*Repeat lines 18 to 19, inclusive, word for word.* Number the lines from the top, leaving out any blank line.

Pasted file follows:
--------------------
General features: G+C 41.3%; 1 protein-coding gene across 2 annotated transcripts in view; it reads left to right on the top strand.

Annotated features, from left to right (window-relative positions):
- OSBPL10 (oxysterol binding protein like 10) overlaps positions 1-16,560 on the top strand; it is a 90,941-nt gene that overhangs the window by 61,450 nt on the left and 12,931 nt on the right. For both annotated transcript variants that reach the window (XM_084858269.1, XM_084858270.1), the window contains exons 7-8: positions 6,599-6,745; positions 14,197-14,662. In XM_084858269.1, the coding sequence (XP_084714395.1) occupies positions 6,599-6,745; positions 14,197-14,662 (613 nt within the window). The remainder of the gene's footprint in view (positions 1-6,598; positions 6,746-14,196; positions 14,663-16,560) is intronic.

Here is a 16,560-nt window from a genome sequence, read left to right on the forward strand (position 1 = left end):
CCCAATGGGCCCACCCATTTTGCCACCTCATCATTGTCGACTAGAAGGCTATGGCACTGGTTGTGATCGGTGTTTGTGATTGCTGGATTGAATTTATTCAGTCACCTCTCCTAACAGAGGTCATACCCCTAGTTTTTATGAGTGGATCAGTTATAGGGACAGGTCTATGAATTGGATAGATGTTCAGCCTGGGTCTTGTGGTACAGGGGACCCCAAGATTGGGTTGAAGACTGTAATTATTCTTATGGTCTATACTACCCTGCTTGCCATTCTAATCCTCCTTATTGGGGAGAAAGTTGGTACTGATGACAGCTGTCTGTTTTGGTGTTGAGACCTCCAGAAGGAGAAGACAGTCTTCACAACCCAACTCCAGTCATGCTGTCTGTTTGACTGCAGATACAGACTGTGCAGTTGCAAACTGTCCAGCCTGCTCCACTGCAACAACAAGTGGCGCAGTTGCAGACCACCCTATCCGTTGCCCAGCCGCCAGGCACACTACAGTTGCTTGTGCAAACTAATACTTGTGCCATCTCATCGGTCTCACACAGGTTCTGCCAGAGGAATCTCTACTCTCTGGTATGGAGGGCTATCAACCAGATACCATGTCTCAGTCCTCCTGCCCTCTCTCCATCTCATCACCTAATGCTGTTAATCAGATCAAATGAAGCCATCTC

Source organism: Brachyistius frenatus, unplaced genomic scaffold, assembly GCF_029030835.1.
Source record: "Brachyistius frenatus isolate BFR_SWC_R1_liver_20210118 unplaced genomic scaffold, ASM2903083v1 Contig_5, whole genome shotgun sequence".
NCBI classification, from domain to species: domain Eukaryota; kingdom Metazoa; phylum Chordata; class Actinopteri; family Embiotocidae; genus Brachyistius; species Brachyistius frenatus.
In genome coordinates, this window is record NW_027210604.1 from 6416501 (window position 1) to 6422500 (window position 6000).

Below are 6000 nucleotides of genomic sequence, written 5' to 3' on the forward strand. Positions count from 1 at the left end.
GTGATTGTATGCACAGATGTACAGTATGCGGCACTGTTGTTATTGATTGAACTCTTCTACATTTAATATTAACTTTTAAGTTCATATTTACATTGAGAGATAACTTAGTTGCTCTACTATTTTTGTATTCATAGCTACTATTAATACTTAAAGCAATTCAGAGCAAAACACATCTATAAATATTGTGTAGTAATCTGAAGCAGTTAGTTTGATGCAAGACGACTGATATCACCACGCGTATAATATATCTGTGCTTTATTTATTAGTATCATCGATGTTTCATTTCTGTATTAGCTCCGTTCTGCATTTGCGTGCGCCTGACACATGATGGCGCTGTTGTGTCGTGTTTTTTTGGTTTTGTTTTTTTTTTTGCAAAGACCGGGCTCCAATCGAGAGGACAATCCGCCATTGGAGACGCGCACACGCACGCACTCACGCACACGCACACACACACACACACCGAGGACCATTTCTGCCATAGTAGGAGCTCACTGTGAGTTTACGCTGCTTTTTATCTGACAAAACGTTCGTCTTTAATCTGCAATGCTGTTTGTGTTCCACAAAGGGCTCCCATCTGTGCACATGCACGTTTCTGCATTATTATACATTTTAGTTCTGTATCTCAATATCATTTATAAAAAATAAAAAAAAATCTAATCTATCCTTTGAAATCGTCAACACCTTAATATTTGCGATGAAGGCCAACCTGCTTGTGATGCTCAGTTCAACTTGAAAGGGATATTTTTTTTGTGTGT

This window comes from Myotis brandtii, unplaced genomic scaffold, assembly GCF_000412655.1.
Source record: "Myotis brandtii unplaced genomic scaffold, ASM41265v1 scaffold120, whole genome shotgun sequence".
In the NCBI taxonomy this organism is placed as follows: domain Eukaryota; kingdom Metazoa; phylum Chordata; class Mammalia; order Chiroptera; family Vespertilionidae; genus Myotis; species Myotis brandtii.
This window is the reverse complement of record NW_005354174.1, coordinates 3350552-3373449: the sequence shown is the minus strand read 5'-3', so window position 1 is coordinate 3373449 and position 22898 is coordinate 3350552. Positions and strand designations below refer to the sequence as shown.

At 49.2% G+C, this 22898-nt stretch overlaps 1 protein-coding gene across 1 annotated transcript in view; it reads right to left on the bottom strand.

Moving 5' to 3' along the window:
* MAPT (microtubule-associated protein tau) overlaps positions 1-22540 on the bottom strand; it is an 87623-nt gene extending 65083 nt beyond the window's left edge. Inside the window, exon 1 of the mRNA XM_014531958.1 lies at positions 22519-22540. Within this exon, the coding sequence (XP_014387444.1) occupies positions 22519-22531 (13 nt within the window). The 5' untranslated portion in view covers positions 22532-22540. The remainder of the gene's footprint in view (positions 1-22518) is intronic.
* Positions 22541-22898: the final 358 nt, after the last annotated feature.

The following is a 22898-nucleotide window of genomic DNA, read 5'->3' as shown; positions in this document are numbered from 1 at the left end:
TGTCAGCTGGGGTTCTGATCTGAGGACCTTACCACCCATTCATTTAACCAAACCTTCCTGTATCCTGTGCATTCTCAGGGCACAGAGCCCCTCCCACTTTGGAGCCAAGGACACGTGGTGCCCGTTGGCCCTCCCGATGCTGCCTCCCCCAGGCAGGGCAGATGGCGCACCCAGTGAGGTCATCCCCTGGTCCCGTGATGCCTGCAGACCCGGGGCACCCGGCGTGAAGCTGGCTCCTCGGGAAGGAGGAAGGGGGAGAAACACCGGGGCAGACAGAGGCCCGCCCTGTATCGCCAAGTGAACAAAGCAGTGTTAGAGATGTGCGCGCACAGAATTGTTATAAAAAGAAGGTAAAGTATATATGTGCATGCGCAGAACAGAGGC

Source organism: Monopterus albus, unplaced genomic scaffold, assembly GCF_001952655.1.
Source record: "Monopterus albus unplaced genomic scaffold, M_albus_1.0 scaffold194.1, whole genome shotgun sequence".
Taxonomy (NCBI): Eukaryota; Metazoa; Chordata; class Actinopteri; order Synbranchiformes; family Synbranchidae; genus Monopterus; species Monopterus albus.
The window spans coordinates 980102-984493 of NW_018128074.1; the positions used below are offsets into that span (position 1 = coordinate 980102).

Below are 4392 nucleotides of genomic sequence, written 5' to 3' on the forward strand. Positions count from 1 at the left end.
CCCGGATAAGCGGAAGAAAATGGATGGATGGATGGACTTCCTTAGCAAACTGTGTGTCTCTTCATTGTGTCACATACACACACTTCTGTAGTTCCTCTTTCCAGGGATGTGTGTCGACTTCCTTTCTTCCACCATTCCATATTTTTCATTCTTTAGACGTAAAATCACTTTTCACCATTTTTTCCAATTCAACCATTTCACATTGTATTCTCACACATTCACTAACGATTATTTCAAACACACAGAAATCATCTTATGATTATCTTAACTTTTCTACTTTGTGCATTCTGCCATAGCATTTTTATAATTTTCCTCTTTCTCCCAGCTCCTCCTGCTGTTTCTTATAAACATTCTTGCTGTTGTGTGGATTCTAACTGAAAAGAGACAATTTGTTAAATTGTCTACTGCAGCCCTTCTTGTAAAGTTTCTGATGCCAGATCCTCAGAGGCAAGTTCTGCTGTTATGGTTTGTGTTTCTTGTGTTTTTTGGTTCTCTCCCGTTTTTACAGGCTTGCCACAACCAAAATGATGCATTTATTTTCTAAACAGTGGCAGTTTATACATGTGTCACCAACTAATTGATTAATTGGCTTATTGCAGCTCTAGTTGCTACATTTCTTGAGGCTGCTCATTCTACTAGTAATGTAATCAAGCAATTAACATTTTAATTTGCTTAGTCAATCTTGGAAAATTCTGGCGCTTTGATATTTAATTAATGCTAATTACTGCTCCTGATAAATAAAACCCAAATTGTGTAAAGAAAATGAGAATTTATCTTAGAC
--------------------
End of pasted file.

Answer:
* MAPT (microtubule-associated protein tau) overlaps positions 1-22540 on the bottom strand; it is an 87623-nt gene extending 65083 nt beyond the window's left edge. Inside the window, exon 1 of the mRNA XM_014531958.1 lies at positions 22519-22540. Within this exon, the coding sequence (XP_014387444.1) occupies positions 22519-22531 (13 nt within the window). The 5' untranslated portion in view covers positions 22532-22540. The remainder of the gene's footprint in view (positions 1-22518) is intronic.
* Positions 22541-22898: the final 358 nt, after the last annotated feature.